Monday, October 19, 2009

Finding my hero...

As many of you know, I have recently taken up indoor cycling as an amazing way to crank up my cardiovascular training. Things were getting a bit boring on the elliptical machine at the gym, so I went to a spinning class, and got hooked instantly. I wrote about it in a recent blogpost, and since then have grown more and more excited by the prospects of getting stronger and better at this new activity. I suppose that one of the reasons why I get such a great kick out of it is because I feel like I'm part of a community of sorts. I know that many people participate in exercise classes, go through the motions, and don't necessarily feel any sort of connection to the people around them. But there are many people who do... so let me tell you about why the people who sweat by my side are such an important part of my journey.

In my previous post about spinning, I talked about what it's like to do a ride with a group of other spinners. The energy is palpable, and sometimes the shared sense of dread can be kind of intense. But at the end of the hour, you take a look around and see the satisfaction and pride on everyone's faces that you had accomplished something -- that somehow today, you worked harder than you did the day before, and you're a better person for having done so. That's such a huge part of what drives me to go to a class 4 or 5 days a week now -- yes the workout is fantastic, but the sense of community is close to spectacular.

Over the past year or so, I had also taken up a kickboxing class -- a weekly meeting of some people at my gym who hammered out some amazing kicking and punching sequences on a couple of WaveMaster bags. The class was fantastic, but over the past few weeks, I haven't been totally feeling it. I've gone, I've punched, I've kicked, I've sweated. I've done everything the instructor told me to do (and then some), but I wasn't feeling that great at the end of it all. And it is only in reflecting upon my spinning classes that I have begun to understand why.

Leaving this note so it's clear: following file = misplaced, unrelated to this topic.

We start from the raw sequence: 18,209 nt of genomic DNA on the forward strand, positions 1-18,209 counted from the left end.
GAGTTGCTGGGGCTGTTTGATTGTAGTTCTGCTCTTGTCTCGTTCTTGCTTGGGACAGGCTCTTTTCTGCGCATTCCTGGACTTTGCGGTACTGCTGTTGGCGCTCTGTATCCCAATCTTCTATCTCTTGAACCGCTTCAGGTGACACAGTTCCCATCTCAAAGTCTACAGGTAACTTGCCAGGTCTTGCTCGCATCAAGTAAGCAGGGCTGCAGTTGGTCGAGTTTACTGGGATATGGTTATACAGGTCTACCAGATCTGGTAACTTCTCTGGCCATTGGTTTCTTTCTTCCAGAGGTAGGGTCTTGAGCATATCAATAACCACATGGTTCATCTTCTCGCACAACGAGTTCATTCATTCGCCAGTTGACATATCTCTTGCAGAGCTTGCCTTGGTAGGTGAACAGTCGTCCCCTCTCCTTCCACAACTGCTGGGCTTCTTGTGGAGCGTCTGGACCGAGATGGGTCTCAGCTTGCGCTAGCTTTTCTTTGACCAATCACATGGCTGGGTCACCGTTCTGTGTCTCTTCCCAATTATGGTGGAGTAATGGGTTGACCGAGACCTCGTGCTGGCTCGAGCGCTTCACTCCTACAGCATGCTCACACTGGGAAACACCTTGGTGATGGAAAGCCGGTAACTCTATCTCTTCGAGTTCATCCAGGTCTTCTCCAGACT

Sebastien and I were talking about this very topic this past week, and we both realized that to a great extent, this journey has been a pretty solitary one for me over the past 18 months. Yes, I have tremendous supporters and people behind me every step of the way, but most times I am alone for a few hours at the gym cranking out my weightlifting or hammering through a run on the treadmill. It was only in the past few months that I started working out with other people -- my weekly runs with Alison and Lisa were not only a wonderful way to train for our 5km road race, but also a wonderful opportunity to shift the paradigms of some of my relationships. My friendships over the past year are no longer centred around social connections that focus on dining out or going for drinks. In many ways, my social connections happen more in the context of physical health and fitness, and that's a very empowering way for me to no longer feel so alone in this battle.

Where does spinning fit into all of this? Well, I have learned that I am at a point where the physical challenge of indoor cycling is defined by two things and two things alone: the extent to which I can crank up the physical resistance on the bike, and my mental/emotional willingness to actually do so. And there have been days (like today) when all I want to do is go to a class, take it easy, and blend into the background. But when you get a group of people around you who are cranking their dials, hopping out of their saddles, and grunting and cheering -- you can't help but get motivated by that. And at Legacy Indoor Cycling, having Andy pounding out the routine on his own bike to the music pumping from the speakers, you cannot resist the urge to crank up the dial and try to win the race -- the race between you and your body.

But last Friday, I was reminded how this is more than just a race between me and my body. As much as Andy challenges us to 'break the bike' and hammer it out as hard as we can, indoor cycling is about more than just pushing the actual limits of my physical capabilities, it's about continuing to push the limits of what I actually think I can do.